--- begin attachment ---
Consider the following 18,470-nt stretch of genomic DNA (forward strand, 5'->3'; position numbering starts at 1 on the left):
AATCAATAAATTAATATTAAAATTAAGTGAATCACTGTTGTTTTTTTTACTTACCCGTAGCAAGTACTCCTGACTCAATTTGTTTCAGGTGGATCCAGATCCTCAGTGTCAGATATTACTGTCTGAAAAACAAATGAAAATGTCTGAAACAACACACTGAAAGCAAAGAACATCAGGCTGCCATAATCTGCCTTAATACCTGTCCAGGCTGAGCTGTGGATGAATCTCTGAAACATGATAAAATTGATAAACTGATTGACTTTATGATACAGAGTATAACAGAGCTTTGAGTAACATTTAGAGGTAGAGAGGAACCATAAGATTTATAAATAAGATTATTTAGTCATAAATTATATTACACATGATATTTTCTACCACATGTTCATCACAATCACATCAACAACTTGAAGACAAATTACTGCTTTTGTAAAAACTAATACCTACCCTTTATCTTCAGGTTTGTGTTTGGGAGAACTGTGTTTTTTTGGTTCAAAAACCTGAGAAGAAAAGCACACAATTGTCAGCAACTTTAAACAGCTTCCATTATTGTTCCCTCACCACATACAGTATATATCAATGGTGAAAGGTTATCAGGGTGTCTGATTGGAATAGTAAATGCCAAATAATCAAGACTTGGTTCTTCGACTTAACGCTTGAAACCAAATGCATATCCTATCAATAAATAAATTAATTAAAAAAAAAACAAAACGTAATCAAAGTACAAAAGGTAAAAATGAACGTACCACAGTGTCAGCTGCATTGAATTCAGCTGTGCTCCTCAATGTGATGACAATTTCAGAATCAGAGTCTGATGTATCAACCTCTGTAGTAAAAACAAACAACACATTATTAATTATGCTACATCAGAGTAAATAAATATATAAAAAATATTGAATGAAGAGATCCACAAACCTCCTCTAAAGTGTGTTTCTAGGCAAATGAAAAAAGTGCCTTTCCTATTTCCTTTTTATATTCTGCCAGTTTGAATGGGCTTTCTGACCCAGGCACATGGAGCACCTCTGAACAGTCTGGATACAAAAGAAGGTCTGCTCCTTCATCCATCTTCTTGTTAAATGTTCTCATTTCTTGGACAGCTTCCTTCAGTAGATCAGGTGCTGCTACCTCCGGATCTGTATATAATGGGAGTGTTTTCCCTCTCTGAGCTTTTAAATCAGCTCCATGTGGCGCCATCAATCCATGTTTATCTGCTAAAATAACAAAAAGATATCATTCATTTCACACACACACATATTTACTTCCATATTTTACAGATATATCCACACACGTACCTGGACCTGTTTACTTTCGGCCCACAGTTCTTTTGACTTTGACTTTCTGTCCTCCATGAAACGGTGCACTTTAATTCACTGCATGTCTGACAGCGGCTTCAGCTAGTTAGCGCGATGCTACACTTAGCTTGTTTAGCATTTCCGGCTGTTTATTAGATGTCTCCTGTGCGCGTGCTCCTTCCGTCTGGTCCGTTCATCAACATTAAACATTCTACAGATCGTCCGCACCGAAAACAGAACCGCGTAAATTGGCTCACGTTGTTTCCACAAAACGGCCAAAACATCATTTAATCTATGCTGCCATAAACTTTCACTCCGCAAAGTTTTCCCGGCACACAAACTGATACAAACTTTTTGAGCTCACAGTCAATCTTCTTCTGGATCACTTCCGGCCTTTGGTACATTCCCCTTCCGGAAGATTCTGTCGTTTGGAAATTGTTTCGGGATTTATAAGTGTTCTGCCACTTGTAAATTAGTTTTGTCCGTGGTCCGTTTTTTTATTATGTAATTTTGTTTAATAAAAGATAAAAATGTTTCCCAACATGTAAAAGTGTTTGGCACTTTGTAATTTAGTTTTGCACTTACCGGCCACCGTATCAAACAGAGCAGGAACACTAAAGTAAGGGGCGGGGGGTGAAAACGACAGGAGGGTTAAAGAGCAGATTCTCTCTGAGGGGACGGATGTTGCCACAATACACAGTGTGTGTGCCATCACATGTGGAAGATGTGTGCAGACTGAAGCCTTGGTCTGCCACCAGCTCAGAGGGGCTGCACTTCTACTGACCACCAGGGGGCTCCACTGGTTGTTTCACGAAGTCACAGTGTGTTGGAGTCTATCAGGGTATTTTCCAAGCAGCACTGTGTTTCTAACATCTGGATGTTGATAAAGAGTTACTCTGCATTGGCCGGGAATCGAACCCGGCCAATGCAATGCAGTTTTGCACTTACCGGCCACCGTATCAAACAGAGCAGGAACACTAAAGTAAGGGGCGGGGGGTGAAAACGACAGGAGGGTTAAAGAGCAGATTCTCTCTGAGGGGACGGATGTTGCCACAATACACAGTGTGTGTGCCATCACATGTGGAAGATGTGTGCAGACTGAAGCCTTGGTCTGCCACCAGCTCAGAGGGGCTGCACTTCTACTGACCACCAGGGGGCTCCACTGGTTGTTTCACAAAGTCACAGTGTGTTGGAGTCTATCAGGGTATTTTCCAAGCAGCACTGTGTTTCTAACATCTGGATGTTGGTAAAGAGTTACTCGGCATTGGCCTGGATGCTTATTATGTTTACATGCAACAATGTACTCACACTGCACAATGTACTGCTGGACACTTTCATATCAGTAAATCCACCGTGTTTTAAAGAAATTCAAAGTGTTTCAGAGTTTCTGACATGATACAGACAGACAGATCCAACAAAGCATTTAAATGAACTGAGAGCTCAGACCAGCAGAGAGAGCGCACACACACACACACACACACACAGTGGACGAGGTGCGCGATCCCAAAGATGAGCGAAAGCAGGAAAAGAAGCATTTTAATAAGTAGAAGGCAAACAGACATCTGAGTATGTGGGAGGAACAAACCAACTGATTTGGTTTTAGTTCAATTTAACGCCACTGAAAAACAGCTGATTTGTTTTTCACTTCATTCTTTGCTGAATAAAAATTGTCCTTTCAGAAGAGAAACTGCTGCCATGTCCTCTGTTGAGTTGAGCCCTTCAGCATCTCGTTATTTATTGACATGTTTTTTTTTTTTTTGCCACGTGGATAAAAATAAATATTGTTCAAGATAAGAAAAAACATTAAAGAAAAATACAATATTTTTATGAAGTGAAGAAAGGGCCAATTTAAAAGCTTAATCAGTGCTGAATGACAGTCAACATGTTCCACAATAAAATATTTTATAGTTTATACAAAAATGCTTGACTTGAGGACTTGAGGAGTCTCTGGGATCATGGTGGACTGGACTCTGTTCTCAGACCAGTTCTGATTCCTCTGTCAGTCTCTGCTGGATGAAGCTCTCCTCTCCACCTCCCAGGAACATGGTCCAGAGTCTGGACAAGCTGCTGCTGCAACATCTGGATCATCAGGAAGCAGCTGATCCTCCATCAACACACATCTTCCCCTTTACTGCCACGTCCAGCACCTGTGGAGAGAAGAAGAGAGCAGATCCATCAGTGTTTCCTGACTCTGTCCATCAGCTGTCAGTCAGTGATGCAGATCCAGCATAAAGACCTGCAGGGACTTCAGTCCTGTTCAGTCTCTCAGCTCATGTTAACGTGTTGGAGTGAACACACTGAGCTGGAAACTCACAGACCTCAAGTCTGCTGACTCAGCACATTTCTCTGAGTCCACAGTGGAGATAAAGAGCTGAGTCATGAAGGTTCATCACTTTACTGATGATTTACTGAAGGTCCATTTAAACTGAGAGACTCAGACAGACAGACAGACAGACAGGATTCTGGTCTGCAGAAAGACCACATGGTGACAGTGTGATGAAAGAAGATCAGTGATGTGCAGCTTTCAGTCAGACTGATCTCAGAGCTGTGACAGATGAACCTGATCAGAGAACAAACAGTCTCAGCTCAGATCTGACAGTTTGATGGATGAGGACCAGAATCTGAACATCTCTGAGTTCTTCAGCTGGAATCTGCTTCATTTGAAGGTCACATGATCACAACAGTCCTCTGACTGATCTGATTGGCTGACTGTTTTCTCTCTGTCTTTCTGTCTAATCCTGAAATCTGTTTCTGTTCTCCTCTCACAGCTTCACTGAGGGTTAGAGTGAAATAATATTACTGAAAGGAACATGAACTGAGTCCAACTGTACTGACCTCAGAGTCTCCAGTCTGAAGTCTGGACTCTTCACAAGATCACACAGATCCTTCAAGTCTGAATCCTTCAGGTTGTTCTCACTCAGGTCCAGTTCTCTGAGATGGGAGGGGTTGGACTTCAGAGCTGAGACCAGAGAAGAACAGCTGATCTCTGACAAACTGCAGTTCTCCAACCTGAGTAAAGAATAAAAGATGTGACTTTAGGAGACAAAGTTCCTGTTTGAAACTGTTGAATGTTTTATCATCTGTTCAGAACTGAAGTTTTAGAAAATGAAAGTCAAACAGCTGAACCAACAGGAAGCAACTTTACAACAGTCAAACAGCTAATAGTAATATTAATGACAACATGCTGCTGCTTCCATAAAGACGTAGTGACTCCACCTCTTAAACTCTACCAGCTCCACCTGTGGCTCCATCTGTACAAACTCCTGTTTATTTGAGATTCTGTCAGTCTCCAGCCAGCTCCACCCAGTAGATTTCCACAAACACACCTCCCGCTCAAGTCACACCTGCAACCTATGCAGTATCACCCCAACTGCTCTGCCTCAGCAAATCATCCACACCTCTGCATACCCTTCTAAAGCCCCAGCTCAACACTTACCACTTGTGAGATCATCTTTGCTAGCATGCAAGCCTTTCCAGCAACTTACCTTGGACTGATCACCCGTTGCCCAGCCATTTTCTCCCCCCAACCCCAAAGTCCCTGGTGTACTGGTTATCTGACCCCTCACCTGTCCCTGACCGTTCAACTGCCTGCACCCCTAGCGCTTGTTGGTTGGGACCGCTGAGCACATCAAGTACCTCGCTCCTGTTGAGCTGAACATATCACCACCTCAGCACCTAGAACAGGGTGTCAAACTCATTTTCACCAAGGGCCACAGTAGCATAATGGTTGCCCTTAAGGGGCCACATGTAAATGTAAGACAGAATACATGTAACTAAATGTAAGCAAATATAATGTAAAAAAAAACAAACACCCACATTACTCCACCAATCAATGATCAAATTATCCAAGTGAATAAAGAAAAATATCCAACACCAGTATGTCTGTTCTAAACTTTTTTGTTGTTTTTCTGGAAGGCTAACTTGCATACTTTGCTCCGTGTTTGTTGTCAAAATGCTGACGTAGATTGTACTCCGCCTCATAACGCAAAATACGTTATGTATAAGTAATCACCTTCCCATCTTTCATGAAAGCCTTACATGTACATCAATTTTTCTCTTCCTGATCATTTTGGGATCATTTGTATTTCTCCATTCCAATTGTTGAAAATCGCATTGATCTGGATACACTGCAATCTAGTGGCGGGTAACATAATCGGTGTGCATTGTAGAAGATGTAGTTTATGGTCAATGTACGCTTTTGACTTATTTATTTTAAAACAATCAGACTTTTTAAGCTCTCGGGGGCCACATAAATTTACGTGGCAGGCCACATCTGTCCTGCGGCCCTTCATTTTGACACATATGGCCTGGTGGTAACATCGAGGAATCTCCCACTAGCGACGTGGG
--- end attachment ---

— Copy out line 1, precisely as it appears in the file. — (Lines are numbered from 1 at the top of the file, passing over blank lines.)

Consider the following 18,470-nt stretch of genomic DNA (forward strand, 5'->3'; position numbering starts at 1 on the left):